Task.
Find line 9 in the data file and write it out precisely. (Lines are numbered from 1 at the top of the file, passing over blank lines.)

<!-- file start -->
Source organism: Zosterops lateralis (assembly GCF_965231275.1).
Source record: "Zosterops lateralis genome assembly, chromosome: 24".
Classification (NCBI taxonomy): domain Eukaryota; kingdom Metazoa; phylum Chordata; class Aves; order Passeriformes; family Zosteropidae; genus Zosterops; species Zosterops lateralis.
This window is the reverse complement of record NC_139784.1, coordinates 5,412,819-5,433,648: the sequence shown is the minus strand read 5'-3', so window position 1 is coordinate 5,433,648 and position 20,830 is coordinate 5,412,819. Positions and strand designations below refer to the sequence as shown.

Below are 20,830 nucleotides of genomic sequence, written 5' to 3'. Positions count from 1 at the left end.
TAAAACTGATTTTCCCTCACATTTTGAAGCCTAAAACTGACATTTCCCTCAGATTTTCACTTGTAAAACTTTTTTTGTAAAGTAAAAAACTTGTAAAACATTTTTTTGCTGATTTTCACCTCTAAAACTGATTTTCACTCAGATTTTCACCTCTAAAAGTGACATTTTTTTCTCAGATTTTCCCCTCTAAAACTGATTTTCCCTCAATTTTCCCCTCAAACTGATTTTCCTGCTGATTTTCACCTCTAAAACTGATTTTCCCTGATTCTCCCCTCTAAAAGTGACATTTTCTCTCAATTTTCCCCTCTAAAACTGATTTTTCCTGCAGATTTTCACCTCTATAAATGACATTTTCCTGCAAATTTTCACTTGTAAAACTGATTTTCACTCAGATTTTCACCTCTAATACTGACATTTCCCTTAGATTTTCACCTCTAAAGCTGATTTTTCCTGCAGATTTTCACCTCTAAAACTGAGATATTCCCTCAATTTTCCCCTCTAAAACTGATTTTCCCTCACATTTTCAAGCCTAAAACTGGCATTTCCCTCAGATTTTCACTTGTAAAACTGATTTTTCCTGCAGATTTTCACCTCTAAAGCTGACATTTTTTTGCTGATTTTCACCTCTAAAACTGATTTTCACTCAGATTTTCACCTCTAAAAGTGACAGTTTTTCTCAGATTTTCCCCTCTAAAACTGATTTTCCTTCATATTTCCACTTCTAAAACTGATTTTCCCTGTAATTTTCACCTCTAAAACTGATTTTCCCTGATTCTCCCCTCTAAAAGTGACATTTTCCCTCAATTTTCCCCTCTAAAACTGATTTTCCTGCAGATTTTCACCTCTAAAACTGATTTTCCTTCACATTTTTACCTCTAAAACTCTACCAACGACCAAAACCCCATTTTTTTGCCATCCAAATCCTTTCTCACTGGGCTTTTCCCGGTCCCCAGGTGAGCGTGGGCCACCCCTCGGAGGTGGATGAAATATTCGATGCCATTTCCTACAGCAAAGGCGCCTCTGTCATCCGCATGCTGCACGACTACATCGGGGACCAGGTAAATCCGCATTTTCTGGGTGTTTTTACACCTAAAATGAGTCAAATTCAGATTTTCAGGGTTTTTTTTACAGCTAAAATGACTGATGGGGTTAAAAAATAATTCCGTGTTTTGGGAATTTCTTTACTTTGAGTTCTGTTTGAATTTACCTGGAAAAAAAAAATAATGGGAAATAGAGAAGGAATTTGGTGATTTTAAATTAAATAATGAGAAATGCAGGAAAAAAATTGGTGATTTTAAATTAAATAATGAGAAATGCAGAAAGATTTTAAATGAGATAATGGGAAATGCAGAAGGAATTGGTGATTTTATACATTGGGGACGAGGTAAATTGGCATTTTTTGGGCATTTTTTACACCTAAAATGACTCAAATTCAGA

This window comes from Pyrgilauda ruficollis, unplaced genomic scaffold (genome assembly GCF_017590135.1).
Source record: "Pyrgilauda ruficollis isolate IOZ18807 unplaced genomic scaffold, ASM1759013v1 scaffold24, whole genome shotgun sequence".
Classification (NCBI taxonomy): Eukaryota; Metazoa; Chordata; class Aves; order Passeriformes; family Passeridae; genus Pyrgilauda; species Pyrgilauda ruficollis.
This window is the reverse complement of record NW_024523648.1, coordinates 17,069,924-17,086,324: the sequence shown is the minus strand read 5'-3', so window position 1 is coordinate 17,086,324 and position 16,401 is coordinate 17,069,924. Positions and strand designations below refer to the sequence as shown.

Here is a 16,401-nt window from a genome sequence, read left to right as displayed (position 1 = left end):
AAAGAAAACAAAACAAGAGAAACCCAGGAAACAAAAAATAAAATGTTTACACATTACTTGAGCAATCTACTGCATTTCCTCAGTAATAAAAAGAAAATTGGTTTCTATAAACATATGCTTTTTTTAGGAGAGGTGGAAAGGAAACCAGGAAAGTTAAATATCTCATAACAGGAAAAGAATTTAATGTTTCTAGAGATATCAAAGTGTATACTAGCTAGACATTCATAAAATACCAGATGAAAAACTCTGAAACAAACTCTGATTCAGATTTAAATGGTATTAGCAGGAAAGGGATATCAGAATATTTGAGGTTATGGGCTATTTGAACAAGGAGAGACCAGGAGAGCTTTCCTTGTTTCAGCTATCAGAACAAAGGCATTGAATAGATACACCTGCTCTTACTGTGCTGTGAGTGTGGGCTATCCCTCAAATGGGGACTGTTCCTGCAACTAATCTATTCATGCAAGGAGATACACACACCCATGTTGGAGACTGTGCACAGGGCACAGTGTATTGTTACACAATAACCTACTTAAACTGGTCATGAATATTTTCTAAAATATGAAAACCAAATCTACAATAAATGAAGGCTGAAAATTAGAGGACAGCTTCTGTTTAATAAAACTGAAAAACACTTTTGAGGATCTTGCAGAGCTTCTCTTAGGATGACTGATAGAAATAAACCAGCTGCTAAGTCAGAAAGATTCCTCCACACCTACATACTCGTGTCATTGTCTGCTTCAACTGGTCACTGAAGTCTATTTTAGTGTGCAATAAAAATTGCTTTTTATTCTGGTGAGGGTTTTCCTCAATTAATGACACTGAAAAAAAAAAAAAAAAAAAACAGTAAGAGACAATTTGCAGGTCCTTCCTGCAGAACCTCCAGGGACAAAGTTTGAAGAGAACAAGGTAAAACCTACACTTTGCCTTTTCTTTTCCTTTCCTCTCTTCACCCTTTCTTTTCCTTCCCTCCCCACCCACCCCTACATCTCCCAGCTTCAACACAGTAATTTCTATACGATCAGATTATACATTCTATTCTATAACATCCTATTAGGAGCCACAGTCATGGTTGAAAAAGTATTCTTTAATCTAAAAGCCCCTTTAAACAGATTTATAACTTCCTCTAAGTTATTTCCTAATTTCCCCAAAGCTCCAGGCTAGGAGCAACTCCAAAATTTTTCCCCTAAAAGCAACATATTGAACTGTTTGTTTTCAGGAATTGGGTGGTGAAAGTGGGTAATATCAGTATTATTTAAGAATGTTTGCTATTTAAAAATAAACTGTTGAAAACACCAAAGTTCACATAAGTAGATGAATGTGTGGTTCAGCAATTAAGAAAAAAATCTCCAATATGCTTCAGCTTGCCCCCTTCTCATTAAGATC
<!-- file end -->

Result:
Classification (NCBI taxonomy): Eukaryota; Metazoa; Chordata; class Aves; order Passeriformes; family Passeridae; genus Pyrgilauda; species Pyrgilauda ruficollis.